If Nancy Cassis was on the ballot in the Republican primary Tuesday, few doubt that the former state senator and state representative would handily be nominated for Congress in Michigan‚??s 11th District (Wayne-Oakland Counties).
But, because of a string of bizarre happenings involving flawed petitions for renomination, embattled GOP Rep. Thad McCotter announced his decision to retire June 2 — after the state‚??s filing deadline. Accordingly, the 68-year-old Cassis — the choice of local party leaders — could only run as a write-in candidate. The lone candidate on the ballot was Kerry Bentivolio, area leader for Ron Paul‚??s presidential campaign and a U.S. Army veteran of Vietnam and Desert Storm.
Cassis has spent a six-figure amount from her personal income and emphasized her background as a fiscal conservative during the campaign. But this doesn‚??t change the fact that writing in a candidate‚??s name on the Water Wonderland ballot and having it count is not as easy as it sounds. Although ‚??intent‚?Ě rather than precise spelling is how election officials determine the vote, the voter must also shade in an oval space on the ballot after he or she writes in a name in order to have it count.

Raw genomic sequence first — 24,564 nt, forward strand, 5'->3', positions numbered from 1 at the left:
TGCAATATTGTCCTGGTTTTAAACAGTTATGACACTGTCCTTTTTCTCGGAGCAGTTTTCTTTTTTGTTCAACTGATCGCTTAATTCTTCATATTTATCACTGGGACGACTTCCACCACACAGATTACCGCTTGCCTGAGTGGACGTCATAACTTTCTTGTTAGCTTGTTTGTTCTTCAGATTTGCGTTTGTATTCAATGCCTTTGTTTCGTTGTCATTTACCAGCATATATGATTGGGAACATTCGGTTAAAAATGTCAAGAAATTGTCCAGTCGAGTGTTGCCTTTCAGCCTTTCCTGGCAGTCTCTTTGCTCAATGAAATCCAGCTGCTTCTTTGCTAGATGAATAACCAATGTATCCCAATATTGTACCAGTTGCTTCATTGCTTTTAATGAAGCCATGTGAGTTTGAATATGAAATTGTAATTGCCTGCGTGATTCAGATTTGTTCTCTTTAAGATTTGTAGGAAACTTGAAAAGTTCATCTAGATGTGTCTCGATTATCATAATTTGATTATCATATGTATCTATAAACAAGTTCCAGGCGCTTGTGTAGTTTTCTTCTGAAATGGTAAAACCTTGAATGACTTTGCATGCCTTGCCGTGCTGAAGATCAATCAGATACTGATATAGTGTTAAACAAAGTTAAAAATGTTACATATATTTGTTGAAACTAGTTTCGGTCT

Initially thought to be a gadfly, Bentivolio developed potential as a serious contender the day after McCotter exited the race. Veteran political consultant John Yob has signed on as his campaign quarterback and the ‚??Liberty for All‚?Ě SuperPAC, headed by Texas multimillionaire and Ron Paul enthusiast John Ramsey, has weighed in strongly with mailings and TV spots on behalf of Bentivolio.
A mass mailing of postcards by the SuperPAC takes past votes in the legislature by Cassis and links ‚??Nancy Cassis to Nancy Pelosi.‚?Ě
‚??Based on who is supporting her and her recognition from past races and service, Nancy should win,‚?Ě said one Oakland County GOP activist. ‚??But having to win through write-ins is difficult for anyone. And besides, (Bentivolio) is running on a platform to abolish the income tax and the IMF and get out of the UN and the IMF. That resonates with a lot of folks.‚?Ě
No one is calling this race for sure. And no one argues that, even with a heated Senate primary and a Democratic primary battle for the seat of retiring Democratic Rep. Dale Kildee in the Flint-Bay City district, the race in Michigan‚??s 11th is the strangest of all.